Democratic U.S. Rep. Ben Chandler, in a tight race with Republican challenger Andy Barr, tried to shirk President Barack Obama's shadow during the final full day of campaigning ahead of the general election Tuesday.
Both candidates mobilized their get-out-the-vote efforts, hoping to tip the race. In the contentious rematch for the 6th District seat, the two have spent some $4 million, with most of that going to mean-spirited TV ads that have been running around-the-clock since late summer.
The Chandler-Barr matchup has been Kentucky's most high-profile race, though voters in the state also will make their choices for president, state legislators, local judges and prosecutors. They'll also decide whether to make hunting a constitutional right, and weigh in on five other congressional races across the state, none of which are considered competitive.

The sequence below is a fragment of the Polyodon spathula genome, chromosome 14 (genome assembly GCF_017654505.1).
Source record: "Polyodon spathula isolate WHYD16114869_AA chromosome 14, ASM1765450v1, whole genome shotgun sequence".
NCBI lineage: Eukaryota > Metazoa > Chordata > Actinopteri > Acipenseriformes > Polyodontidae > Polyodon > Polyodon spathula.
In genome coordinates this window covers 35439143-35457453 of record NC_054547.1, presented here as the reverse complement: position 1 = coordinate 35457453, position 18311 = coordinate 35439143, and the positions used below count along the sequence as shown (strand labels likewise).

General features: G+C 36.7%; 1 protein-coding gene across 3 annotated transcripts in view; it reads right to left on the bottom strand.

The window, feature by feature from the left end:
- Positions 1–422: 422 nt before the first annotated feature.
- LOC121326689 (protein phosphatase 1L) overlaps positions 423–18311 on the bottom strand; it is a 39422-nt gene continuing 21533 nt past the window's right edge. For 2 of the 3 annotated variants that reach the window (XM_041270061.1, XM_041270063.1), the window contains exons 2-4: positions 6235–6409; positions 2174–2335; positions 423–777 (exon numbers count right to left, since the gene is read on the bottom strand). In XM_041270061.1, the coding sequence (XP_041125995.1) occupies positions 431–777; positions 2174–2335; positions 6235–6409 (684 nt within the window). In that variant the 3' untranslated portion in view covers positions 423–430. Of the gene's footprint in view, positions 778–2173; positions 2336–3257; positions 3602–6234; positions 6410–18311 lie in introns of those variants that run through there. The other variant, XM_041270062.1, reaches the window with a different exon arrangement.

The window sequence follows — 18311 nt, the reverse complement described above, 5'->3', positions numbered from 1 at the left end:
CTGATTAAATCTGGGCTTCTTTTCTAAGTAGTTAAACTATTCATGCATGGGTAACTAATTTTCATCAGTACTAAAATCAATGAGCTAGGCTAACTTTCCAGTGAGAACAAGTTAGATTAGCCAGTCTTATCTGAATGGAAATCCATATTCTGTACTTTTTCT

Chandler's race is different. Barr and his Republican supporters have built the race almost entirely around Obama, an unpopular political figure in Kentucky. They have painted Chandler as the president's surrogate, particularly on coal issues, and it's a portrayal that Chandler rejects.
Despite having softened his tone over the past two weeks, Chandler referred to Barr on Monday as an ideologue who would only add to the gridlock in Washington. Chandler said Kentucky needs an independent voice in Washington